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Cell Rep. 2018 Feb 20;22(8):2190-2205. doi: 10.1016/j.celrep.2018.01.087.

A Roadmap for Human Liver Differentiation from Pluripotent Stem Cells.

Author information

1
Stem Cell & Regenerative Biology Group, Genome Institute of Singapore, A(∗)STAR, Singapore 138672, Singapore. Electronic address: anglt1@gis.a-star.edu.sg.
2
Stem Cell & Regenerative Biology Group, Genome Institute of Singapore, A(∗)STAR, Singapore 138672, Singapore.
3
Human Genetics Group, Genome Institute of Singapore, A(∗)STAR, Singapore 138672, Singapore; Cardiovascular Research Institute, National University of Singapore, Singapore 117599, Singapore.
4
Cancer and Stem Cell Biology Program, Duke-NUS Medical School, Singapore 169857, Singapore.
5
Stem Cell & Regenerative Biology Group, Genome Institute of Singapore, A(∗)STAR, Singapore 138672, Singapore; School of Biological Sciences, Nanyang Technological University, Singapore 637551, Singapore.
6
Stem Cell & Regenerative Biology Group, Genome Institute of Singapore, A(∗)STAR, Singapore 138672, Singapore; School of Engineering, Temasek Polytechnic, Singapore 529757, Singapore.
7
Humanized Mouse Unit, Institute of Molecular and Cell Biology, A(∗)STAR, Singapore 138673, Singapore.
8
Stanford Institute for Stem Cell Biology & Regenerative Medicine, Department of Developmental Biology, Stanford-UC Berkeley Siebel Stem Cell Institute, Stanford University School of Medicine, Stanford, CA 94305, USA.
9
Humanized Mouse Unit, Institute of Molecular and Cell Biology, A(∗)STAR, Singapore 138673, Singapore; Department of Microbiology, Yong Yoo Lin School of Medicine, National University of Singapore, Singapore 119228, Singapore.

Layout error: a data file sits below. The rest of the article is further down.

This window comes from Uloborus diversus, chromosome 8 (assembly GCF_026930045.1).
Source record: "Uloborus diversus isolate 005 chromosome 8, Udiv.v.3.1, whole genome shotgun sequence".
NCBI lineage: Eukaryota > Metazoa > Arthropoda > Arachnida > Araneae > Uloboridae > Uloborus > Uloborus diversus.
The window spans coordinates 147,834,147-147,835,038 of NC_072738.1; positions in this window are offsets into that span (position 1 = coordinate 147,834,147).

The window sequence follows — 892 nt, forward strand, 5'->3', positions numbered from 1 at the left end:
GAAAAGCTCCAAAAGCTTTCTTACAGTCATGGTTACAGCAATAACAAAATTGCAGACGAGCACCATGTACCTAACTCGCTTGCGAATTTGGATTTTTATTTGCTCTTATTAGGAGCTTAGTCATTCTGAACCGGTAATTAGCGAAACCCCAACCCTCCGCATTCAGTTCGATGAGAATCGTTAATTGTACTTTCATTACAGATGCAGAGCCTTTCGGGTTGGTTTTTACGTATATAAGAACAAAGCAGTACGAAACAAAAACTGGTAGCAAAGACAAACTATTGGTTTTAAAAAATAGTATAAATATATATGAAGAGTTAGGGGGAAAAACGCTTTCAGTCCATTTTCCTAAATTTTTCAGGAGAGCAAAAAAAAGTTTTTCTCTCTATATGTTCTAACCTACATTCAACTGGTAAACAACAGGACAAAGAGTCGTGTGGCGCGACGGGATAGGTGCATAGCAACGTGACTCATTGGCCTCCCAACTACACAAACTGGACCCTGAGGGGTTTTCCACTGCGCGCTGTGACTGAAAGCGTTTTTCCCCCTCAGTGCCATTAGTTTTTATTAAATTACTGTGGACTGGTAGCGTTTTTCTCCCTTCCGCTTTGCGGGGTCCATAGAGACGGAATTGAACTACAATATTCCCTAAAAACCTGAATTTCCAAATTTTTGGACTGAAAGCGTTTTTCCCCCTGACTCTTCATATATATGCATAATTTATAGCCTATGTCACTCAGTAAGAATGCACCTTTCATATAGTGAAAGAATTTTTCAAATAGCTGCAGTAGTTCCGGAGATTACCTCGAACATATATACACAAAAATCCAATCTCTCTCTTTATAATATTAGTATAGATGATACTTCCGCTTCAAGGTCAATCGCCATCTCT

10
Stem Cell & Regenerative Biology Group, Genome Institute of Singapore, A(∗)STAR, Singapore 138672, Singapore. Electronic address: limb1@gis.a-star.edu.sg.

Abstract

How are closely related lineages, including liver, pancreas, and intestines, diversified from a common endodermal origin? Here, we apply principles learned from developmental biology to rapidly reconstitute liver progenitors from human pluripotent stem cells (hPSCs). Mapping the formation of multiple endodermal lineages revealed how alternate endodermal fates (e.g., pancreas and intestines) are restricted during liver commitment. Human liver fate was encoded by combinations of inductive and repressive extracellular signals at different doses. However, these signaling combinations were temporally re-interpreted: cellular competence to respond to retinoid, WNT, TGF-β, and other signals sharply changed within 24 hr. Consequently, temporally dynamic manipulation of extracellular signals was imperative to suppress the production of unwanted cell fates across six consecutive developmental junctures. This efficiently generated 94.1% ± 7.35% TBX3+HNF4A+ human liver bud progenitors and 81.5% ± 3.2% FAH+ hepatocyte-like cells by days 6 and 18 of hPSC differentiation, respectively; the latter improved short-term survival in the Fah-/-Rag2-/-Il2rg-/- mouse model of liver failure.

KEYWORDS:

efficient differentiation; human liver development; pluripotent stem cells; progenitor; signaling

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